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About Writing

For an interview tomorrow I must produce two writing samples, so tonight I have been reading through things I have written, debating what best to use to represent me in word. The task is pretty difficult: in choosing I must assume that my prospects of getting a job depends on my choice. Unfortunately, I do not know the reason I have been asked to produce writing samples. Do my interviewers in fact want to study my style, or do they want to skim my writing as simple assurance that I look as good— or as bad —on paper as I do in person? Second, I do not know whether I ought to produce length (in order to show that I can write consistently over a number of pages) or should I produce breadth (in order to demonstrate that I can do more than write an academic essay). It doesn’t help that I do not know what kind of writing I might be asked to produce in the job itself. So I am left to guess what my interviewers, as my readers, want to see. (And FYI, I’m leaning toward breadth and a stark contrast in length.)

Of course, guessing what our readers want or expect is part of what writing is about. Writers will choose to fulfill, challenge but confirm, or reject outright readers’ expectations for what they produce. What they choose will please some readers and it will alienate others, and that is one of the few certainties there is about writing.

But sometimes writers forget that this is the case. I wondered today if something of the sort is happening to Greg Kendall-Ball, whose blog has this year attracted a pretty remarkable readership among wired a capella-ist Christians. To be sure, that he is a graduate student doesn’t help his focus as a blogger, but I wonder if perhaps he hasn’t met an angst that is at root writerly: where Greg wishes to be a voice of conciliation, he nevertheless found himself cast as a polemicist too often to be comfortable. He’s discovered another certainty about writing: there is no such thing as nuance in polemics, and while not naturally a polemicist himself, many of his newfound readers (or “readers,” with apropos scare quotes, as the peanut gallery may be) couldn’t discover subtlety even with a map, a compass, and a good New England fisherman sitting shotgun saying, “Yawp. It’s just around dat bend over dere.”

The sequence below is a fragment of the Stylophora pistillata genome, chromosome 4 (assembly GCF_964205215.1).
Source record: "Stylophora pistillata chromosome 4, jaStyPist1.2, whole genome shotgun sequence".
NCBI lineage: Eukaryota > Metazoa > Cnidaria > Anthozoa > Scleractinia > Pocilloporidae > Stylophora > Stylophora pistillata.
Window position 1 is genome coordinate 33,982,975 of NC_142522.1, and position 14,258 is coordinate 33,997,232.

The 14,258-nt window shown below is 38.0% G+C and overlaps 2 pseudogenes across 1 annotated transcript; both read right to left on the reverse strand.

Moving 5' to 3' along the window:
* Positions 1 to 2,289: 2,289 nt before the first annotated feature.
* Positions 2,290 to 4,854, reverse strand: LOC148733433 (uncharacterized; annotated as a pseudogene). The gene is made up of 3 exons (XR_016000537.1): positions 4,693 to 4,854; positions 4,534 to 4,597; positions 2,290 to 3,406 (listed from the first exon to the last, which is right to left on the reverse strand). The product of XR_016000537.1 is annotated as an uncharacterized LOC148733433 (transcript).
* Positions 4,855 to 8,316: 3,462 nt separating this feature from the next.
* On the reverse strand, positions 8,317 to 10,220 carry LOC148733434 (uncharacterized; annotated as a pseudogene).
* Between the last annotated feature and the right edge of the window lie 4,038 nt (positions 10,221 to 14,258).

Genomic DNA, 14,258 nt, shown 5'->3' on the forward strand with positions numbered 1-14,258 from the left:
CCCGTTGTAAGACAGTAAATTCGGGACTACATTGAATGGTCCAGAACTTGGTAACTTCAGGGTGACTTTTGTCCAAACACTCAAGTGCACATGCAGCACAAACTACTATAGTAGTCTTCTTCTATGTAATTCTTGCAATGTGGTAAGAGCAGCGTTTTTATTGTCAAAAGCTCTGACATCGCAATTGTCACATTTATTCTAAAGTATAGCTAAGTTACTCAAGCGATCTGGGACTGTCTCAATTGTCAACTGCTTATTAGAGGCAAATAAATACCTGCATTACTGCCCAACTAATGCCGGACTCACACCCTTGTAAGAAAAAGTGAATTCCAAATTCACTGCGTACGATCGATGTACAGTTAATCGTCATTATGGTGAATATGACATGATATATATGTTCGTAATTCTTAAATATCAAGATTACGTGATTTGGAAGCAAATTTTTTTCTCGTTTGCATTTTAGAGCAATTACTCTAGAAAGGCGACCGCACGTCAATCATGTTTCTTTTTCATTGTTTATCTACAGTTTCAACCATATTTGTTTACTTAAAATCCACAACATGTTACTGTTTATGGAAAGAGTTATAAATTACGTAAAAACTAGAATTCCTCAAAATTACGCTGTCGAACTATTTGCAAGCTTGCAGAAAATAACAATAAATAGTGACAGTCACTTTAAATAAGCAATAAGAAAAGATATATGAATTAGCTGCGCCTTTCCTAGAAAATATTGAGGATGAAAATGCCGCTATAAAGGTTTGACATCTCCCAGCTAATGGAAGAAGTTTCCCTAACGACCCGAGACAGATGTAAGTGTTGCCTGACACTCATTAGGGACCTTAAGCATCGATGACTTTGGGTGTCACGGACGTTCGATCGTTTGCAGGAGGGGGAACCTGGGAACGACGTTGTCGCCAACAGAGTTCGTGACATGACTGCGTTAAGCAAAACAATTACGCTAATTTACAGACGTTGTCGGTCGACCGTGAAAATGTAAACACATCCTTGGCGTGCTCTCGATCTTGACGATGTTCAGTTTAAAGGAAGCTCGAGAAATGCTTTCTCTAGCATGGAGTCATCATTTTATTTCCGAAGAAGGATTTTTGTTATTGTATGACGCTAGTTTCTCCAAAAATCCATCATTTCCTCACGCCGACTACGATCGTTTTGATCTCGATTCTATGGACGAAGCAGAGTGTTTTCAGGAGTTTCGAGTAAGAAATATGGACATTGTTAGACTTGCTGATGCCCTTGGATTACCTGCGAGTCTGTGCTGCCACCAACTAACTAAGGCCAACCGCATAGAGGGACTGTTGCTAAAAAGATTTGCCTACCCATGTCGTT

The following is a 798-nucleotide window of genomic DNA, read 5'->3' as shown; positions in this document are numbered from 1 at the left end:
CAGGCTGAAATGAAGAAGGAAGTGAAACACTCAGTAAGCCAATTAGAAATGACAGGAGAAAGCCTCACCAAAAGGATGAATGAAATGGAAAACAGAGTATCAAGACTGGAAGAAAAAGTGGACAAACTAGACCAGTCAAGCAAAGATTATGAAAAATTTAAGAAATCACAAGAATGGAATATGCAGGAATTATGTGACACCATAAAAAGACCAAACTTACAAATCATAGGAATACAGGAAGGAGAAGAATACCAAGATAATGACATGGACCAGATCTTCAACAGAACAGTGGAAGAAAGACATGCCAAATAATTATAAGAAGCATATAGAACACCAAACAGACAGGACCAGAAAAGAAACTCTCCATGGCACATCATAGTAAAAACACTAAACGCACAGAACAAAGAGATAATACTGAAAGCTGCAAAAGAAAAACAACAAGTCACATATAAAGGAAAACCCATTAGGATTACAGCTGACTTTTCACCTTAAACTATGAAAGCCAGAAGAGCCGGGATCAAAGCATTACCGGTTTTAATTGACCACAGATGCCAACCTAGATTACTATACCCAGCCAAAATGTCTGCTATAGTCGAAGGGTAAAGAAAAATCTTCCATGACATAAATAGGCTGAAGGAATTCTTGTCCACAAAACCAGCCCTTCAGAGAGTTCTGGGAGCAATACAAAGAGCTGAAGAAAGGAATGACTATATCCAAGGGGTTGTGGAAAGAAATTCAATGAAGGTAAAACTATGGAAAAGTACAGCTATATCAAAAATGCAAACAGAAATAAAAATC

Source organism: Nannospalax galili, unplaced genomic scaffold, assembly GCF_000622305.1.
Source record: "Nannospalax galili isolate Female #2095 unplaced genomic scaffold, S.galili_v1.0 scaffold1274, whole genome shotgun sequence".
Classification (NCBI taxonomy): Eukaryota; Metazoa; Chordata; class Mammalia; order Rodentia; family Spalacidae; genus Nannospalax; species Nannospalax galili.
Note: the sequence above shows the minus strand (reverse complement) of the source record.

Of course, I could be wrong about Kendall-Ball. But online writing has its challenges. For some time I have wondered why polemicists seem to thrive so heartily in blogs and other online fora. I have theories, of course: one of my favorites is that, online, the distance between reading and writing is less than in any other medium. But because writing carefully takes more time than even reading carefully, those readers who are most successful are those who are most likely to believe their world is most always divided in half. Interpretation is easy when the options are limited, and so too is it easy to write about such a divided world. Another theory is that an online name represents to many people a functional anonymity. While my name is indeed “Greg,” I can make the online “greg” be anyone I want him to be—and in the past, I have done so. Those who might not be so bold to speak in person may find their voices twofold in “Comments.” This seemed to me the best reason, when I was a teacher, to have a class Web site. Give students the opportunity to participate in alternative ways, and maybe, just maybe, they’ll take advantage of it. They never did, but that’s another story.

Anyway, at some point I intend to continue this thinking. I’d love to see both statistical and qualitative studies of online behavior to test my own theories. But for now, I have other readers to discover how to please.

 

Comments